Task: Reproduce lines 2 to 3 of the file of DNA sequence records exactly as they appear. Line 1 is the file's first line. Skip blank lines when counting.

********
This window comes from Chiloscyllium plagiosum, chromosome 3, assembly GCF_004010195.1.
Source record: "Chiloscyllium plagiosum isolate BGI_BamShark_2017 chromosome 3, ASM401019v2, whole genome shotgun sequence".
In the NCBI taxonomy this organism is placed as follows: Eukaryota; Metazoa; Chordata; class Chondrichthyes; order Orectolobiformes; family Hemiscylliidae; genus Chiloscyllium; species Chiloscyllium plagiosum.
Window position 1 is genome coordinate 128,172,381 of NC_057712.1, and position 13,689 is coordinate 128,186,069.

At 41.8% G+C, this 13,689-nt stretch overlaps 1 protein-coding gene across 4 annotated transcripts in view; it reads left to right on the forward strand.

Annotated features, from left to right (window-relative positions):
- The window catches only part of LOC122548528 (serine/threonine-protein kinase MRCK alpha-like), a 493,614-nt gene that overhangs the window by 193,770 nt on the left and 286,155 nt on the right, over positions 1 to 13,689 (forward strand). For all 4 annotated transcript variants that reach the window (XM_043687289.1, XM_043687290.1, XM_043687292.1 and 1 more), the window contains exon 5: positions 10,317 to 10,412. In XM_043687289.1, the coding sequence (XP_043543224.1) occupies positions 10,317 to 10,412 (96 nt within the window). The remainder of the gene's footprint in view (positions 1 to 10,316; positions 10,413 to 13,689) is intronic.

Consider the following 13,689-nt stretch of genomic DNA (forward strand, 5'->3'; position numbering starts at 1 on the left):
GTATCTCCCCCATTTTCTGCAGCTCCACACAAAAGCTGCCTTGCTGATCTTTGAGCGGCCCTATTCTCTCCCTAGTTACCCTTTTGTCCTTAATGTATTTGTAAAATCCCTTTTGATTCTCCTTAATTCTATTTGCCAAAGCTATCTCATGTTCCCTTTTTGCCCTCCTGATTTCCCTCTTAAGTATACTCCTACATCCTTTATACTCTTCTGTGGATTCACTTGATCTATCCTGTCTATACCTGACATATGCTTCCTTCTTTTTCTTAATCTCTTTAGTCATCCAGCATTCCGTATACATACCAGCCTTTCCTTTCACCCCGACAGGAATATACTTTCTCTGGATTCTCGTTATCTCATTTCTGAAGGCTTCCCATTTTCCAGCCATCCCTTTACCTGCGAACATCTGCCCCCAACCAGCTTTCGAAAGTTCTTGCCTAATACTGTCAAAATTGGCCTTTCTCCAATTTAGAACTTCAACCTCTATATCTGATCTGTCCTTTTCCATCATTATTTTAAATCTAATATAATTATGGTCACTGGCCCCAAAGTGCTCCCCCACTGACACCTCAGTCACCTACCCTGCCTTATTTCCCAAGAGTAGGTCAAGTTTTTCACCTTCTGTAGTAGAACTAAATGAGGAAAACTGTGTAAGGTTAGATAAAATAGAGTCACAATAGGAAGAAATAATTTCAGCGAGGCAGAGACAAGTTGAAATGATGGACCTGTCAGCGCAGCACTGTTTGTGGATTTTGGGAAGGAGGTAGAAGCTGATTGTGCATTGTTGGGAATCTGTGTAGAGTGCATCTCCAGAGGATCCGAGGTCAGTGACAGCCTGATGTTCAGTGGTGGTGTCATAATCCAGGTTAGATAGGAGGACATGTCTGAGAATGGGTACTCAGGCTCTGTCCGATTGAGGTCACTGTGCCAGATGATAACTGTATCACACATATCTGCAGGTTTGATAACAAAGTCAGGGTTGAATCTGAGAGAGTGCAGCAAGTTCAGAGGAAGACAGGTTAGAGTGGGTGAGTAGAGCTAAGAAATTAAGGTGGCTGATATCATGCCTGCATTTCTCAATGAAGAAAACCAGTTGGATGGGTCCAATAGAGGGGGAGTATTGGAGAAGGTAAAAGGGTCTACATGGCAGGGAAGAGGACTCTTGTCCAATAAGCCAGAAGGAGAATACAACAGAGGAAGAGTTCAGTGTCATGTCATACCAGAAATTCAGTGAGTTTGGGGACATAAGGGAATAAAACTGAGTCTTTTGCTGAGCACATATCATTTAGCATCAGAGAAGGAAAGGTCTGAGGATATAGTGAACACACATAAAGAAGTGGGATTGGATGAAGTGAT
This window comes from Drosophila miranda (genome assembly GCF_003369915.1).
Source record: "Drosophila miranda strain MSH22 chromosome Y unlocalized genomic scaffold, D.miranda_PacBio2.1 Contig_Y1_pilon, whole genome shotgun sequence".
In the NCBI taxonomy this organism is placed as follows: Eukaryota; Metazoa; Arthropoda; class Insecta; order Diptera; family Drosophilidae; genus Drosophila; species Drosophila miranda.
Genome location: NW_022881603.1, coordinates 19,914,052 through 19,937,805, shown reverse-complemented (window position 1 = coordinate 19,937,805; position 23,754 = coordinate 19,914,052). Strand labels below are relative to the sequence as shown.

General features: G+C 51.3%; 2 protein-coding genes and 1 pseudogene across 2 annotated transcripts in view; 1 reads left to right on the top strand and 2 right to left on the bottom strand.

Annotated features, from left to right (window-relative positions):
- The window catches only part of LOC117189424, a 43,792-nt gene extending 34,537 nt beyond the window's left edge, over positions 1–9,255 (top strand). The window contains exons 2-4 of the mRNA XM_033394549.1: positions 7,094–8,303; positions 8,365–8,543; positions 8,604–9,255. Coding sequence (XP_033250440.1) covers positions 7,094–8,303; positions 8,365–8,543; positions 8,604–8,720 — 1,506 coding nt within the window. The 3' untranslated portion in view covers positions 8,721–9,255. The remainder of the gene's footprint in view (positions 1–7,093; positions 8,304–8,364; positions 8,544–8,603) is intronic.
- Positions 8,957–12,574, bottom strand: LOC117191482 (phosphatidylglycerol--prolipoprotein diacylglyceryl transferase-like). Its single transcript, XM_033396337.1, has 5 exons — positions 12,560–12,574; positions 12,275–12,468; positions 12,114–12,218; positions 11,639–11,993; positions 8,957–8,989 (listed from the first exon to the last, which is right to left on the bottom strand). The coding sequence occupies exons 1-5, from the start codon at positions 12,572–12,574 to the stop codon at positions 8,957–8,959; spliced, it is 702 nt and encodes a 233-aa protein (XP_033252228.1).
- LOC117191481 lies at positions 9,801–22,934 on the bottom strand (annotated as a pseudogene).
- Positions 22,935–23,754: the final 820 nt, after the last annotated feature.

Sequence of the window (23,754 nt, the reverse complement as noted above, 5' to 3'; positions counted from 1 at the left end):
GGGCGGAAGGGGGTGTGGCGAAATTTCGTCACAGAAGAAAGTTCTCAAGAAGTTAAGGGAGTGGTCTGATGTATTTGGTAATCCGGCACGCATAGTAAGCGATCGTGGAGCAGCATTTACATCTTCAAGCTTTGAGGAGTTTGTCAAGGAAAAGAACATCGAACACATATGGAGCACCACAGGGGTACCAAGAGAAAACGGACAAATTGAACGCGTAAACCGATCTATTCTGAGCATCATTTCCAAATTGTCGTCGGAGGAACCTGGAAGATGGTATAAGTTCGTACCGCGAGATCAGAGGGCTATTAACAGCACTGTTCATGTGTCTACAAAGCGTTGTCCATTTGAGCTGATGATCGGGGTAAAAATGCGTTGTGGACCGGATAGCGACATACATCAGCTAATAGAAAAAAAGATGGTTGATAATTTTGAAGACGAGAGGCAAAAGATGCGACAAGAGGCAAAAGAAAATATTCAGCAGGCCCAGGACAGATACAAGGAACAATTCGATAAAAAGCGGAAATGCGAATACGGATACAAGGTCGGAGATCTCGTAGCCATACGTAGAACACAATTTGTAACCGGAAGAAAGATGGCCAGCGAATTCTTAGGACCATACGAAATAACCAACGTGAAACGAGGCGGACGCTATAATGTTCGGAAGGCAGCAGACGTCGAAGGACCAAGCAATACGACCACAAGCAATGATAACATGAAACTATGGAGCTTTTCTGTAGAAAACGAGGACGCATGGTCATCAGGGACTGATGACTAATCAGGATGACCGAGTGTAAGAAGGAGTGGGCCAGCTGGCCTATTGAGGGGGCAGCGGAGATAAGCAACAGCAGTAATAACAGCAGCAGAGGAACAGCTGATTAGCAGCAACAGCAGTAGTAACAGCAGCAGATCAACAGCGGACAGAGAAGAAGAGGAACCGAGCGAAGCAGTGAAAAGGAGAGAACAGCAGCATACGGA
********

Source record: "Chiloscyllium plagiosum isolate BGI_BamShark_2017 chromosome 3, ASM401019v2, whole genome shotgun sequence".
In the NCBI taxonomy this organism is placed as follows: Eukaryota; Metazoa; Chordata; class Chondrichthyes; order Orectolobiformes; family Hemiscylliidae; genus Chiloscyllium; species Chiloscyllium plagiosum.